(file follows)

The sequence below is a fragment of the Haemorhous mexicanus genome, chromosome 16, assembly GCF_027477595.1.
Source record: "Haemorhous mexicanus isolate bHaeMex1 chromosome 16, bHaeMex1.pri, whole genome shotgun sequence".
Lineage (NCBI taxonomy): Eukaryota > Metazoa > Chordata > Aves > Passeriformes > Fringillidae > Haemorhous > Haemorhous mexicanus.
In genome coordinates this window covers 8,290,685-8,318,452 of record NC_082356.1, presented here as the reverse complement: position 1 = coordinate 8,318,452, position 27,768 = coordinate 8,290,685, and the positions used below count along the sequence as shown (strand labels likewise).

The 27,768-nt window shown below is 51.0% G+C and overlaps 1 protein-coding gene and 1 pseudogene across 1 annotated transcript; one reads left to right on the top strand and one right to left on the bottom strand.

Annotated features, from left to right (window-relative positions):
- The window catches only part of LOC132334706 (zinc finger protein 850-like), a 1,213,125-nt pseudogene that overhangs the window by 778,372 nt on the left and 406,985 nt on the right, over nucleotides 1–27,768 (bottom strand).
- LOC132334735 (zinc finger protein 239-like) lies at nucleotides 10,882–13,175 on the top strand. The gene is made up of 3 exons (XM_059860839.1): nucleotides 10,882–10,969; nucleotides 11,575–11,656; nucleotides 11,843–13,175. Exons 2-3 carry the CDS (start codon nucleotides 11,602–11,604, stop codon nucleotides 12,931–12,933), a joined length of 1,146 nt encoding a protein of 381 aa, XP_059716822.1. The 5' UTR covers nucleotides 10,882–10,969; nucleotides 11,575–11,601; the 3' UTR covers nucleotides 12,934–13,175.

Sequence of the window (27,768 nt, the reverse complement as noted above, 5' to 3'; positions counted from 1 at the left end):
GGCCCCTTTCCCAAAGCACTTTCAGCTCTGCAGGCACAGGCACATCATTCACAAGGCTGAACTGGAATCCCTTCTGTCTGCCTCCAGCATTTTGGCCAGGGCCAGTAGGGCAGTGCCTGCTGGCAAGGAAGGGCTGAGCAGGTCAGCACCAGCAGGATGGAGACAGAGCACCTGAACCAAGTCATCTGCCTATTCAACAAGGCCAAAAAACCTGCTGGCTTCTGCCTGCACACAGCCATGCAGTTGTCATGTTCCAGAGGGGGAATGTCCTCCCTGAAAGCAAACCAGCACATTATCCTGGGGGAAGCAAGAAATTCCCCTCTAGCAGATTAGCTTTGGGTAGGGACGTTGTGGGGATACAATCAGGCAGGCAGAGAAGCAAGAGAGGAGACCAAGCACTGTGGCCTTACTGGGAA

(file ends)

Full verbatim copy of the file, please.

The sequence below is a fragment of the Haemorhous mexicanus genome, chromosome 16, assembly GCF_027477595.1.
Source record: "Haemorhous mexicanus isolate bHaeMex1 chromosome 16, bHaeMex1.pri, whole genome shotgun sequence".
Lineage (NCBI taxonomy): Eukaryota > Metazoa > Chordata > Aves > Passeriformes > Fringillidae > Haemorhous > Haemorhous mexicanus.
In genome coordinates this window covers 8,290,685-8,318,452 of record NC_082356.1, presented here as the reverse complement: position 1 = coordinate 8,318,452, position 27,768 = coordinate 8,290,685, and the positions used below count along the sequence as shown (strand labels likewise).

The 27,768-nt window shown below is 51.0% G+C and overlaps 1 protein-coding gene and 1 pseudogene across 1 annotated transcript; one reads left to right on the top strand and one right to left on the bottom strand.

Annotated features, from left to right (window-relative positions):
- The window catches only part of LOC132334706 (zinc finger protein 850-like), a 1,213,125-nt pseudogene that overhangs the window by 778,372 nt on the left and 406,985 nt on the right, over nucleotides 1–27,768 (bottom strand).
- LOC132334735 (zinc finger protein 239-like) lies at nucleotides 10,882–13,175 on the top strand. The gene is made up of 3 exons (XM_059860839.1): nucleotides 10,882–10,969; nucleotides 11,575–11,656; nucleotides 11,843–13,175. Exons 2-3 carry the CDS (start codon nucleotides 11,602–11,604, stop codon nucleotides 12,931–12,933), a joined length of 1,146 nt encoding a protein of 381 aa, XP_059716822.1. The 5' UTR covers nucleotides 10,882–10,969; nucleotides 11,575–11,601; the 3' UTR covers nucleotides 12,934–13,175.

Sequence of the window (27,768 nt, the reverse complement as noted above, 5' to 3'; positions counted from 1 at the left end):
GGCCCCTTTCCCAAAGCACTTTCAGCTCTGCAGGCACAGGCACATCATTCACAAGGCTGAACTGGAATCCCTTCTGTCTGCCTCCAGCATTTTGGCCAGGGCCAGTAGGGCAGTGCCTGCTGGCAAGGAAGGGCTGAGCAGGTCAGCACCAGCAGGATGGAGACAGAGCACCTGAACCAAGTCATCTGCCTATTCAACAAGGCCAAAAAACCTGCTGGCTTCTGCCTGCACACAGCCATGCAGTTGTCATGTTCCAGAGGGGGAATGTCCTCCCTGAAAGCAAACCAGCACATTATCCTGGGGGAAGCAAGAAATTCCCCTCTAGCAGATTAGCTTTGGGTAGGGACGTTGTGGGGATACAATCAGGCAGGCAGAGAAGCAAGAGAGGAGACCAAGCACTGTGGCCTTACTGGGAA